Donald Tusk has refused any possibility of “appeasement” with Russia saying that “appeasement only encourages the aggressor to greater acts of violence”. His reaction comes in the aftermath of renewed violence in Mariupol in eastern Ukraine during the weekend (24-25 January) and in the wake of some EU voices calling for the removal or at least relaxation of sanctions against the Kremlin. Mr Tusk’s Twitter post criticized the recent EU talk on relaxing sanctions and fiercely condemned Russian President Putin’s alleged support of the pro-Russian militants in eastern Ukraine by stressing that it was “time to step up our policy based on cold facts, not illusions”. In response to the Saturday bloodshed in Mariupol, EU foreign policy boss, Federica Mogherini, has convened an extraordinary emergency meeting on the situation in Ukraine to take place on Thursday (29 January).
Last week, Mrs Mogherini was criticized by “EU hawks on Russia” for her draft paper on the ways how to improve the relations with Moscow. Yet, following the recent events she said that violence “would inevitably lead to a further grave deterioration of relations between the EU and Russia”. Latvian Foreign Minister Edgars Rinkevics, one of the EU hawks, tweeted blunt comments on Russia’s actions in eastern Ukraine: “Separatists attack on Mariupol breached Minsk agreements. Russia fully responsible to stop them, if not more isolation & sanctions to come”.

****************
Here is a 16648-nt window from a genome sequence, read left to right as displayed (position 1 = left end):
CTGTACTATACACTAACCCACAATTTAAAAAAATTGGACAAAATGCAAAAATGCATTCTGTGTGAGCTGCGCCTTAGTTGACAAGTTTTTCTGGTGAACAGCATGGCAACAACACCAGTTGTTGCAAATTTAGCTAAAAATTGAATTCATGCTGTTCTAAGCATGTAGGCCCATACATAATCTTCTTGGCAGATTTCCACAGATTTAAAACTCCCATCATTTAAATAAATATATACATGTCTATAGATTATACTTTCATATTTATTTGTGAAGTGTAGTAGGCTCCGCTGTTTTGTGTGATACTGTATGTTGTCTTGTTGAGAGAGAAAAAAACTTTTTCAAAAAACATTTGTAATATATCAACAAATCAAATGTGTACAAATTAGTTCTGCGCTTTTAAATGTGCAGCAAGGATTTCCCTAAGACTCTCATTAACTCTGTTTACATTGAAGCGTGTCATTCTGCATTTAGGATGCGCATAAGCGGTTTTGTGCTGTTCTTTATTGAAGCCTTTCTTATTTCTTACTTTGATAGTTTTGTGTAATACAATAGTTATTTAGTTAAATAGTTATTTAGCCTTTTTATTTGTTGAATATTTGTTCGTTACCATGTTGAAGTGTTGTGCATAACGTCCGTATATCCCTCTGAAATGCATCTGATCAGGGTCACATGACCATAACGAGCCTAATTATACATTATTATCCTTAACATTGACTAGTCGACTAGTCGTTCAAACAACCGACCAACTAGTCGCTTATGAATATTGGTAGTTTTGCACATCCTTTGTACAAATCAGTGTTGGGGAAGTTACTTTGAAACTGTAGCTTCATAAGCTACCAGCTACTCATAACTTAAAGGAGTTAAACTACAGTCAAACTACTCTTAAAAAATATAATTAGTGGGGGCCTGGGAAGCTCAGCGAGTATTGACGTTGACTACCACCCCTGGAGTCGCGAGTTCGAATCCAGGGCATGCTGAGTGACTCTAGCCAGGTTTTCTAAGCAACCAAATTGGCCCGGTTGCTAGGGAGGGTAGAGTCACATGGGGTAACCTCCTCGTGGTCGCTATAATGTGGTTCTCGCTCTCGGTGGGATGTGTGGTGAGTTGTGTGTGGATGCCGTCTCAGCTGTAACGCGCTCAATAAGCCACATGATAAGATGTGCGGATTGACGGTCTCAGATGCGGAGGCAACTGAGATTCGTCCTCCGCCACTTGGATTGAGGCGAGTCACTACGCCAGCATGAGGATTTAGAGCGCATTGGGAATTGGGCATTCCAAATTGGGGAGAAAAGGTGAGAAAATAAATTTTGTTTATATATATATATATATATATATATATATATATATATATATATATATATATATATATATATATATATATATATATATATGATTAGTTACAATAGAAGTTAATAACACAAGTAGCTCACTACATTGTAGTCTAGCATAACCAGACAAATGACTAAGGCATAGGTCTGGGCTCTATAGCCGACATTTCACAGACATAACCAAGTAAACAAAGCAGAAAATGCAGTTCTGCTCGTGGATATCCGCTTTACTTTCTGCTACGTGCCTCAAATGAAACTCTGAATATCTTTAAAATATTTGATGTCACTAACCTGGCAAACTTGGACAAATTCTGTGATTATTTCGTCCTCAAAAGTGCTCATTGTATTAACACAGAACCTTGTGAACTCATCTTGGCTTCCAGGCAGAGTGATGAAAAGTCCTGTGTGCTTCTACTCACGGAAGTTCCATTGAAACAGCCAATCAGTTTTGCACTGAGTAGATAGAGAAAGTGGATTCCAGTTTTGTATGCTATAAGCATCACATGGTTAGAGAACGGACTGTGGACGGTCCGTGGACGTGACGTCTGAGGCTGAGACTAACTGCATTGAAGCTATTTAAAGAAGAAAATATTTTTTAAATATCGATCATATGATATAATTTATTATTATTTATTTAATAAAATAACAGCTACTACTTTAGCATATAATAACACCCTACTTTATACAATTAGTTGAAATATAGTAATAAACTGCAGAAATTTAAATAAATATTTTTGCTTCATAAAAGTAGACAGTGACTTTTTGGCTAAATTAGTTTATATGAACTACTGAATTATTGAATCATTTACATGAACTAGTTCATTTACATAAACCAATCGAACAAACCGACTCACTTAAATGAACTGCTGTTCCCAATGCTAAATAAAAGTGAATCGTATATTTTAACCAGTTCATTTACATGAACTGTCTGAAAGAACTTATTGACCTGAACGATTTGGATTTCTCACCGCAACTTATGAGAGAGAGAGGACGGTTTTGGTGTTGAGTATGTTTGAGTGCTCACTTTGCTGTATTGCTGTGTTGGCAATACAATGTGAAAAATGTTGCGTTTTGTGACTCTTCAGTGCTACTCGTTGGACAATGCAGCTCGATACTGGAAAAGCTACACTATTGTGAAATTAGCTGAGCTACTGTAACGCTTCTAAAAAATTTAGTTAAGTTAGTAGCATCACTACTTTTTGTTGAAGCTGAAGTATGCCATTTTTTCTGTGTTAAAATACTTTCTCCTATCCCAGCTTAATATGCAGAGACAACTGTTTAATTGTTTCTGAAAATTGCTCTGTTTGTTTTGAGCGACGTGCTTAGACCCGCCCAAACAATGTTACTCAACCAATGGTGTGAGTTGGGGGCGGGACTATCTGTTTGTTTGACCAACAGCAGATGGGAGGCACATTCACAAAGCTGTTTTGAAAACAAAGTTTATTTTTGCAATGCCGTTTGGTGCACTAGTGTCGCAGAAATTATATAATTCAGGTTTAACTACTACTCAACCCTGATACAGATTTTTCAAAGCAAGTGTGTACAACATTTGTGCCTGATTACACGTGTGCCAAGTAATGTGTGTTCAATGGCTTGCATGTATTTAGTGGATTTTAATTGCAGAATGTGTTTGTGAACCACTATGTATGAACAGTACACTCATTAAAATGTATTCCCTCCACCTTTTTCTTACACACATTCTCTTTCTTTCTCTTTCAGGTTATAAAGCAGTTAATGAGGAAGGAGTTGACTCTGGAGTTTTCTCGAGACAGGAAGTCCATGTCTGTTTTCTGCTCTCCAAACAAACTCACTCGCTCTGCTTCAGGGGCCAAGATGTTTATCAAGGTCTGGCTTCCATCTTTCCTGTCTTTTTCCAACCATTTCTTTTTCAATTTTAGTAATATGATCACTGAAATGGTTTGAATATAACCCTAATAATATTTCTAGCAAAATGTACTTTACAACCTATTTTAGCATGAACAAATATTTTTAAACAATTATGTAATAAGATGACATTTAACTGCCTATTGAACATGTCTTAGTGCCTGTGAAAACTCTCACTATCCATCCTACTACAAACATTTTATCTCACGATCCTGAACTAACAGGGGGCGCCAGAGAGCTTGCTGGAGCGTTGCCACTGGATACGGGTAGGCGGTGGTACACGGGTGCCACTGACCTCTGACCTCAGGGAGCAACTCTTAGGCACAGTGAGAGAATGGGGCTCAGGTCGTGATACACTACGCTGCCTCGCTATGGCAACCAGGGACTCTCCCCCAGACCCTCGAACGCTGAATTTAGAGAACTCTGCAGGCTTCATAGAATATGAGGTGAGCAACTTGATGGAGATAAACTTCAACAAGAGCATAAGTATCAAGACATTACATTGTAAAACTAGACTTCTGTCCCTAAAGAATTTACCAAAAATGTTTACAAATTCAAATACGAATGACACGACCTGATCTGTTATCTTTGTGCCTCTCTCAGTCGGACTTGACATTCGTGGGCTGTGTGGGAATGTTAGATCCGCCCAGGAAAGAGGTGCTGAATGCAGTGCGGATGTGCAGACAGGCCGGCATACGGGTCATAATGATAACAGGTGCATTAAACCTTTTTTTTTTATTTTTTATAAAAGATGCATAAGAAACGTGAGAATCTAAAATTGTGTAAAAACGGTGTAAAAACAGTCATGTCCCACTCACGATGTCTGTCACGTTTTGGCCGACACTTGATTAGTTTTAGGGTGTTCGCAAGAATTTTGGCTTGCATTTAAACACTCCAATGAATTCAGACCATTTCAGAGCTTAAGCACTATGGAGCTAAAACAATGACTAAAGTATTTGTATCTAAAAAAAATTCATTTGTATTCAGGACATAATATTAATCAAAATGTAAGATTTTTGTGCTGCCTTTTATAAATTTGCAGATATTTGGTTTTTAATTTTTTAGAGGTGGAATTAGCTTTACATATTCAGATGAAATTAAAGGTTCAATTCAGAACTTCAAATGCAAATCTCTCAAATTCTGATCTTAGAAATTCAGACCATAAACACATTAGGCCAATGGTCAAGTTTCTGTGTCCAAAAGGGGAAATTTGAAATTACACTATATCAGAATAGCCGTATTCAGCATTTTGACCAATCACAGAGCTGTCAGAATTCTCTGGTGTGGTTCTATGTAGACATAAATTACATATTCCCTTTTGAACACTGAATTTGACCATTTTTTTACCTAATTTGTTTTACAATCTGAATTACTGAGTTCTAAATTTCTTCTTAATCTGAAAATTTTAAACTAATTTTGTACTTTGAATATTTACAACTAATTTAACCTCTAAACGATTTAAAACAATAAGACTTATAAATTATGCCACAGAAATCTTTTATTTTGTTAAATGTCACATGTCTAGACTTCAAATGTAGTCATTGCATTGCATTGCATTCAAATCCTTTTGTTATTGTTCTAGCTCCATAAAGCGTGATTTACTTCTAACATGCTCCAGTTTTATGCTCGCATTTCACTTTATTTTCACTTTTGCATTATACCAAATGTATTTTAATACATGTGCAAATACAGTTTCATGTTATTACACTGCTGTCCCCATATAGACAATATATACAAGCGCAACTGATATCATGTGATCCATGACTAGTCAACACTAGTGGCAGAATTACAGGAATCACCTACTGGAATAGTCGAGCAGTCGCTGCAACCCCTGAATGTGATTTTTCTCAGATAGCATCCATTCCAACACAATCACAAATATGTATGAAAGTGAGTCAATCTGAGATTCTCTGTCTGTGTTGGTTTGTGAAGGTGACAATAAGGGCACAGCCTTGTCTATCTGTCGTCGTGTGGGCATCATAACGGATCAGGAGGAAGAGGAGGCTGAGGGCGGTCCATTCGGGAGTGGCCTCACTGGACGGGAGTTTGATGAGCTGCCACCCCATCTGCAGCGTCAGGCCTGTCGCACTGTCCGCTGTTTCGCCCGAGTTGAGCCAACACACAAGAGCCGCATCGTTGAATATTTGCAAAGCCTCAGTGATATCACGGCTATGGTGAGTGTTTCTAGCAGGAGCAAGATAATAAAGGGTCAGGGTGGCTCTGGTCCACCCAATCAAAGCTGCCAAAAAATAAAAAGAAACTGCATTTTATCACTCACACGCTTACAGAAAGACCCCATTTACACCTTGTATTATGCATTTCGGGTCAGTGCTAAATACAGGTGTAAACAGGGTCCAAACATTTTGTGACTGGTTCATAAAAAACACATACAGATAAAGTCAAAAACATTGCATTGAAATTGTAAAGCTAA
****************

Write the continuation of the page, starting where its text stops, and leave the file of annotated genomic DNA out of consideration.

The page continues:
Despite the continuing violence and strong stance on Russia of some EU countries, the block of 28 Member States remains divided over the sanctions. Although Mr Tusk is himself among the hawks, his role is partly to navigate the debate and the decisions on Russia. When he was asked whether he likened the present behavior of Russia to that of Nazi Germany, his spokesperson explained that Mr Tusk’s tweet was a reaction to the latest escalation of fighting, which “regrettably shows that our policy has still not been effective in reaching its goal, i.e. a peaceful, political solution.